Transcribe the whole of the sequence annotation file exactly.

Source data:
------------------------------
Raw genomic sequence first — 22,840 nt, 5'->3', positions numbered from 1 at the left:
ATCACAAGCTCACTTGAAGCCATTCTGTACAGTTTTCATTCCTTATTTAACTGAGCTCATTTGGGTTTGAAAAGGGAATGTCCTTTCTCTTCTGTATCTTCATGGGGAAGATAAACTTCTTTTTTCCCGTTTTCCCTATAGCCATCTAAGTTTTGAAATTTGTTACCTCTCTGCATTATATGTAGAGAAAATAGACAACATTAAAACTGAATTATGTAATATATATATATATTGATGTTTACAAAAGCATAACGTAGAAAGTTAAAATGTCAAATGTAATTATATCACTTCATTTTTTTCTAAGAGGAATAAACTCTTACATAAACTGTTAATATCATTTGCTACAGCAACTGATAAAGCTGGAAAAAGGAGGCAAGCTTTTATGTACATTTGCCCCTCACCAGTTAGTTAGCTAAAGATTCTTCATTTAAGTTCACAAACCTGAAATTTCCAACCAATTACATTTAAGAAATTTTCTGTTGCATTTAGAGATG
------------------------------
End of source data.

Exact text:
Raw genomic sequence first — 22,840 nt, 5'->3', positions numbered from 1 at the left:
ATCACAAGCTCACTTGAAGCCATTCTGTACAGTTTTCATTCCTTATTTAACTGAGCTCATTTGGGTTTGAAAAGGGAATGTCCTTTCTCTTCTGTATCTTCATGGGGAAGATAAACTTCTTTTTTCCCGTTTTCCCTATAGCCATCTAAGTTTTGAAATTTGTTACCTCTCTGCATTATATGTAGAGAAAATAGACAACATTAAAACTGAATTATGTAATATATATATATATTGATGTTTACAAAAGCATAACGTAGAAAGTTAAAATGTCAAATGTAATTATATCACTTCATTTTTTTCTAAGAGGAATAAACTCTTACATAAACTGTTAATATCATTTGCTACAGCAACTGATAAAGCTGGAAAAAGGAGGCAAGCTTTTATGTACATTTGCCCCTCACCAGTTAGTTAGCTAAAGATTCTTCATTTAAGTTCACAAACCTGAAATTTCCAACCAATTACATTTAAGAAATTTTCTGTTGCATTTAGAGATG